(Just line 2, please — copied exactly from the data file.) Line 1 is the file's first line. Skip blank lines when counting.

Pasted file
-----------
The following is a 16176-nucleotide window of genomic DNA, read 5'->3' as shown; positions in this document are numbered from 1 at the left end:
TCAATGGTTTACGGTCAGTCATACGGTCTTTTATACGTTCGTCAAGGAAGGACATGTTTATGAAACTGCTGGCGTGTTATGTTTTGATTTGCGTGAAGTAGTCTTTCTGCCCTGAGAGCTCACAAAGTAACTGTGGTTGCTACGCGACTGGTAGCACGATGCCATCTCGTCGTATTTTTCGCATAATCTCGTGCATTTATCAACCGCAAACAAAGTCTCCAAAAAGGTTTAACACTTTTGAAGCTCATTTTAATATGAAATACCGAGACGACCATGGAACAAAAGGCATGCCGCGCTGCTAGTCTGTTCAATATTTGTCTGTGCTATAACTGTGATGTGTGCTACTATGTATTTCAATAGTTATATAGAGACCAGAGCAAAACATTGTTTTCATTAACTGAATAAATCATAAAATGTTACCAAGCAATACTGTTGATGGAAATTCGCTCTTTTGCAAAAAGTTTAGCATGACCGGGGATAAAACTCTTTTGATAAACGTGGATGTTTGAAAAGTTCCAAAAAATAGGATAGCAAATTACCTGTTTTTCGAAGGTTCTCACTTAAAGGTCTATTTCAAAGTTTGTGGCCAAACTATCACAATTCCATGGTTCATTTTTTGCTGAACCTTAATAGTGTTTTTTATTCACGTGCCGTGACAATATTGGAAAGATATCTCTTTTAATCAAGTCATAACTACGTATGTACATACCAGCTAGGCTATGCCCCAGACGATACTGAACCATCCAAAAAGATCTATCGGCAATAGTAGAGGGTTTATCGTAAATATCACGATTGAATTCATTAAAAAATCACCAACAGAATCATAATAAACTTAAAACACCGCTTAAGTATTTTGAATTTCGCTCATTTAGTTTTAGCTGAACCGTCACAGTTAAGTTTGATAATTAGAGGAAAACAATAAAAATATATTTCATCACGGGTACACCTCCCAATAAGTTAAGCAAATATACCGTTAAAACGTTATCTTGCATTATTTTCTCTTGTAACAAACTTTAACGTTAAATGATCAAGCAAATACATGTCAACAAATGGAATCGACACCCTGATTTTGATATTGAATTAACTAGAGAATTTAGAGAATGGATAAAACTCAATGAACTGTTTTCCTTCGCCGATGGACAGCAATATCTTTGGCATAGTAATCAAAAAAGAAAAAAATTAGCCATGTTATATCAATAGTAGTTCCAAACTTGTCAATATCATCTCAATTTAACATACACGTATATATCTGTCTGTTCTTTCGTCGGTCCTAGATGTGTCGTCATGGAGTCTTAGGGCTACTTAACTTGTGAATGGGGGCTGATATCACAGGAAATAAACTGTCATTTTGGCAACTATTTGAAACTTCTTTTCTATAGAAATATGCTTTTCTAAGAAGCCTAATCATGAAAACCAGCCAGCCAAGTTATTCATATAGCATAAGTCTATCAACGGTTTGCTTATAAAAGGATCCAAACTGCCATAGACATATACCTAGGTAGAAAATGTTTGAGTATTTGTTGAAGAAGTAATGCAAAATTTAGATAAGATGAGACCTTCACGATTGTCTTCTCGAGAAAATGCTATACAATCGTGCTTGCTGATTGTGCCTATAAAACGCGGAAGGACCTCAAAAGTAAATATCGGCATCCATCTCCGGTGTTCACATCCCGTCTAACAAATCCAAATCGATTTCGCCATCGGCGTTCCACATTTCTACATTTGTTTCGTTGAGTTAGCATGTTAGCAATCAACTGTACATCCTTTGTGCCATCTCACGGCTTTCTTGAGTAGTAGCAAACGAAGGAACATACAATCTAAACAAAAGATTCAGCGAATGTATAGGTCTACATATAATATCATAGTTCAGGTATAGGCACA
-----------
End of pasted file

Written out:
TCAATGGTTTACGGTCAGTCATACGGTCTTTTATACGTTCGTCAAGGAAGGACATGTTTATGAAACTGCTGGCGTGTTATGTTTTGATTTGCGTGAAGTAGTCTTTCTGCCCTGAGAGCTCACAAAGTAACTGTGGTTGCTACGCGACTGGTAGCACGATGCCATCTCGTCGTATTTTTCGCATAATCTCGTGCATTTATCAACCGCAAACAAAGTCTCCAAAAAGGTTTAACACTTTTGAAGCTCATTTTAATATGAAATACCGAGACGACCATGGAACAAAAGGCATGCCGCGCTGCTAGTCTGTTCAATATTTGTCTGTGCTATAACTGTGATGTGTGCTACTATGTATTTCAATAGTTATATAGAGACCAGAGCAAAACATTGTTTTCATTAACTGAATAAATCATAAAATGTTACCAAGCAATACTGTTGATGGAAATTCGCTCTTTTGCAAAAAGTTTAGCATGACCGGGGATAAAACTCTTTTGATAAACGTGGATGTTTGAAAAGTTCCAAAAAATAGGATAGCAAATTACCTGTTTTTCGAAGGTTCTCACTTAAAGGTCTATTTCAAAGTTTGTGGCCAAACTATCACAATTCCATGGTTCATTTTTTGCTGAACCTTAATAGTGTTTTTTATTCACGTGCCGTGACAATATTGGAAAGATATCTCTTTTAATCAAGTCATAACTACGTATGTACATACCAGCTAGGCTATGCCCCAGACGATACTGAACCATCCAAAAAGATCTATCGGCAATAGTAGAGGGTTTATCGTAAATATCACGATTGAATTCATTAAAAAATCACCAACAGAATCATAATAAACTTAAAACACCGCTTAAGTATTTTGAATTTCGCTCATTTAGTTTTAGCTGAACCGTCACAGTTAAGTTTGATAATTAGAGGAAAACAATAAAAATATATTTCATCACGGGTACACCTCCCAATAAGTTAAGCAAATATACCGTTAAAACGTTATCTTGCATTATTTTCTCTTGTAACAAACTTTAACGTTAAATGATCAAGCAAATACATGTCAACAAATGGAATCGACACCCTGATTTTGATATTGAATTAACTAGAGAATTTAGAGAATGGATAAAACTCAATGAACTGTTTTCCTTCGCCGATGGACAGCAATATCTTTGGCATAGTAATCAAAAAAGAAAAAAATTAGCCATGTTATATCAATAGTAGTTCCAAACTTGTCAATATCATCTCAATTTAACATACACGTATATATCTGTCTGTTCTTTCGTCGGTCCTAGATGTGTCGTCATGGAGTCTTAGGGCTACTTAACTTGTGAATGGGGGCTGATATCACAGGAAATAAACTGTCATTTTGGCAACTATTTGAAACTTCTTTTCTATAGAAATATGCTTTTCTAAGAAGCCTAATCATGAAAACCAGCCAGCCAAGTTATTCATATAGCATAAGTCTATCAACGGTTTGCTTATAAAAGGATCCAAACTGCCATAGACATATACCTAGGTAGAAAATGTTTGAGTATTTGTTGAAGAAGTAATGCAAAATTTAGATAAGATGAGACCTTCACGATTGTCTTCTCGAGAAAATGCTATACAATCGTGCTTGCTGATTGTGCCTATAAAACGCGGAAGGACCTCAAAAGTAAATATCGGCATCCATCTCCGGTGTTCACATCCCGTCTAACAAATCCAAATCGATTTCGCCATCGGCGTTCCACATTTCTACATTTGTTTCGTTGAGTTAGCATGTTAGCAATCAACTGTACATCCTTTGTGCCATCTCACGGCTTTCTTGAGTAGTAGCAAACGAAGGAACATACAATCTAAACAAAAGATTCAGCGAATGTATAGGTCTACATATAATATCATAGTTCAGGTATAGGCACA